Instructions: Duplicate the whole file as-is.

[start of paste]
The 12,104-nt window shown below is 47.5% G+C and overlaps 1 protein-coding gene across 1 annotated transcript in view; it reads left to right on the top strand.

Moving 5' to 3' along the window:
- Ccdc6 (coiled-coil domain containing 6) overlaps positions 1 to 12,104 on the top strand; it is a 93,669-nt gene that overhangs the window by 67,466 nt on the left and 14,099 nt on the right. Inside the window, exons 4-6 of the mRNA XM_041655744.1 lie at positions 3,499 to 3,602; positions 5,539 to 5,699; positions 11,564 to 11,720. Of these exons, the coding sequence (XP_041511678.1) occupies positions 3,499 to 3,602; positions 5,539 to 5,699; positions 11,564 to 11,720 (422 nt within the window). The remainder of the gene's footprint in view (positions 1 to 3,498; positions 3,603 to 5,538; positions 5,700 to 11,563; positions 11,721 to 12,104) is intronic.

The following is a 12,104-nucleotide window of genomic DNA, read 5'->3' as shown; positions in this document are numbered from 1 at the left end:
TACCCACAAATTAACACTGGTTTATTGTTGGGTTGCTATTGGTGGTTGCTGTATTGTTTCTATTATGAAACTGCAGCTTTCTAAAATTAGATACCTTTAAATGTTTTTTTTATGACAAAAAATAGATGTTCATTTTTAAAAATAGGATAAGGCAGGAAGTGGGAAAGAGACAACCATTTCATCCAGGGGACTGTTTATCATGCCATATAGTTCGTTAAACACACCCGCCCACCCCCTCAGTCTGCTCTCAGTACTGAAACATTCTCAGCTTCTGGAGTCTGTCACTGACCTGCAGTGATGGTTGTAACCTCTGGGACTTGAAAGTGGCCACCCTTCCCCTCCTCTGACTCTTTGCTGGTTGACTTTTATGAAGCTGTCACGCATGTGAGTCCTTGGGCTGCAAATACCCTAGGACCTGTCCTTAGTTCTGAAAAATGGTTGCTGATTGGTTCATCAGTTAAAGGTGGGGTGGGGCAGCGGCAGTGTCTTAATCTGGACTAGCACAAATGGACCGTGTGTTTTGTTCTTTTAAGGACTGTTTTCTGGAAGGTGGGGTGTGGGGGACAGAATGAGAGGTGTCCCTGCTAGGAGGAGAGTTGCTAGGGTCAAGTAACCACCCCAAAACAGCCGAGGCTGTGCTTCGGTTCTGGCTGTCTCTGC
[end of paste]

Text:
The 12,104-nt window shown below is 47.5% G+C and overlaps 1 protein-coding gene across 1 annotated transcript in view; it reads left to right on the top strand.

Moving 5' to 3' along the window:
- Ccdc6 (coiled-coil domain containing 6) overlaps positions 1 to 12,104 on the top strand; it is a 93,669-nt gene that overhangs the window by 67,466 nt on the left and 14,099 nt on the right. Inside the window, exons 4-6 of the mRNA XM_041655744.1 lie at positions 3,499 to 3,602; positions 5,539 to 5,699; positions 11,564 to 11,720. Of these exons, the coding sequence (XP_041511678.1) occupies positions 3,499 to 3,602; positions 5,539 to 5,699; positions 11,564 to 11,720 (422 nt within the window). The remainder of the gene's footprint in view (positions 1 to 3,498; positions 3,603 to 5,538; positions 5,700 to 11,563; positions 11,721 to 12,104) is intronic.

The following is a 12,104-nucleotide window of genomic DNA, read 5'->3' as shown; positions in this document are numbered from 1 at the left end:
TACCCACAAATTAACACTGGTTTATTGTTGGGTTGCTATTGGTGGTTGCTGTATTGTTTCTATTATGAAACTGCAGCTTTCTAAAATTAGATACCTTTAAATGTTTTTTTTATGACAAAAAATAGATGTTCATTTTTAAAAATAGGATAAGGCAGGAAGTGGGAAAGAGACAACCATTTCATCCAGGGGACTGTTTATCATGCCATATAGTTCGTTAAACACACCCGCCCACCCCCTCAGTCTGCTCTCAGTACTGAAACATTCTCAGCTTCTGGAGTCTGTCACTGACCTGCAGTGATGGTTGTAACCTCTGGGACTTGAAAGTGGCCACCCTTCCCCTCCTCTGACTCTTTGCTGGTTGACTTTTATGAAGCTGTCACGCATGTGAGTCCTTGGGCTGCAAATACCCTAGGACCTGTCCTTAGTTCTGAAAAATGGTTGCTGATTGGTTCATCAGTTAAAGGTGGGGTGGGGCAGCGGCAGTGTCTTAATCTGGACTAGCACAAATGGACCGTGTGTTTTGTTCTTTTAAGGACTGTTTTCTGGAAGGTGGGGTGTGGGGGACAGAATGAGAGGTGTCCCTGCTAGGAGGAGAGTTGCTAGGGTCAAGTAACCACCCCAAAACAGCCGAGGCTGTGCTTCGGTTCTGGCTGTCTCTGC